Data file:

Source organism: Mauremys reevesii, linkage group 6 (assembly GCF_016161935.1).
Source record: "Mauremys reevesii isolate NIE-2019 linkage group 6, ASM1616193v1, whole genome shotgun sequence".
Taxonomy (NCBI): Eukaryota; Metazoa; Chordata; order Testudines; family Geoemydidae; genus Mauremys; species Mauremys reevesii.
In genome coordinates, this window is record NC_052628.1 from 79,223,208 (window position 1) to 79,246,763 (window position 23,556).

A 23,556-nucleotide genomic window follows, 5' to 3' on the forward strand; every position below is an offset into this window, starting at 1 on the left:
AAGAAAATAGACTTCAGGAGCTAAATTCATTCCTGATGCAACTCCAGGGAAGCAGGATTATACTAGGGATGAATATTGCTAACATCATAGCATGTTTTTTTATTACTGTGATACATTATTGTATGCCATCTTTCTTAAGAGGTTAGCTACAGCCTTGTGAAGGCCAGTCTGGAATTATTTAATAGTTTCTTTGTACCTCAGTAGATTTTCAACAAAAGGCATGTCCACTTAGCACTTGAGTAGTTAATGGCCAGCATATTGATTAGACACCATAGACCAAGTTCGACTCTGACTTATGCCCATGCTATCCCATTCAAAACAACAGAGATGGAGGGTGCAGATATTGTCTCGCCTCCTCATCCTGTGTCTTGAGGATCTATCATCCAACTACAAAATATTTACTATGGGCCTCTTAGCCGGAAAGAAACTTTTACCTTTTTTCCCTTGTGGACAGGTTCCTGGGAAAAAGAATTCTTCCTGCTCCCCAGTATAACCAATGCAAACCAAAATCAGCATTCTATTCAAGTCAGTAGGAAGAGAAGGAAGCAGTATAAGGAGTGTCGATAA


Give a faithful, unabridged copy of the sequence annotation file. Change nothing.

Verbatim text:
Source organism: Mauremys reevesii, linkage group 6 (assembly GCF_016161935.1).
Source record: "Mauremys reevesii isolate NIE-2019 linkage group 6, ASM1616193v1, whole genome shotgun sequence".
Taxonomy (NCBI): Eukaryota; Metazoa; Chordata; order Testudines; family Geoemydidae; genus Mauremys; species Mauremys reevesii.
In genome coordinates, this window is record NC_052628.1 from 79,223,208 (window position 1) to 79,246,763 (window position 23,556).

A 23,556-nucleotide genomic window follows, 5' to 3' on the forward strand; every position below is an offset into this window, starting at 1 on the left:
AAGAAAATAGACTTCAGGAGCTAAATTCATTCCTGATGCAACTCCAGGGAAGCAGGATTATACTAGGGATGAATATTGCTAACATCATAGCATGTTTTTTTATTACTGTGATACATTATTGTATGCCATCTTTCTTAAGAGGTTAGCTACAGCCTTGTGAAGGCCAGTCTGGAATTATTTAATAGTTTCTTTGTACCTCAGTAGATTTTCAACAAAAGGCATGTCCACTTAGCACTTGAGTAGTTAATGGCCAGCATATTGATTAGACACCATAGACCAAGTTCGACTCTGACTTATGCCCATGCTATCCCATTCAAAACAACAGAGATGGAGGGTGCAGATATTGTCTCGCCTCCTCATCCTGTGTCTTGAGGATCTATCATCCAACTACAAAATATTTACTATGGGCCTCTTAGCCGGAAAGAAACTTTTACCTTTTTTCCCTTGTGGACAGGTTCCTGGGAAAAAGAATTCTTCCTGCTCCCCAGTATAACCAATGCAAACCAAAATCAGCATTCTATTCAAGTCAGTAGGAAGAGAAGGAAGCAGTATAAGGAGTGTCGATAA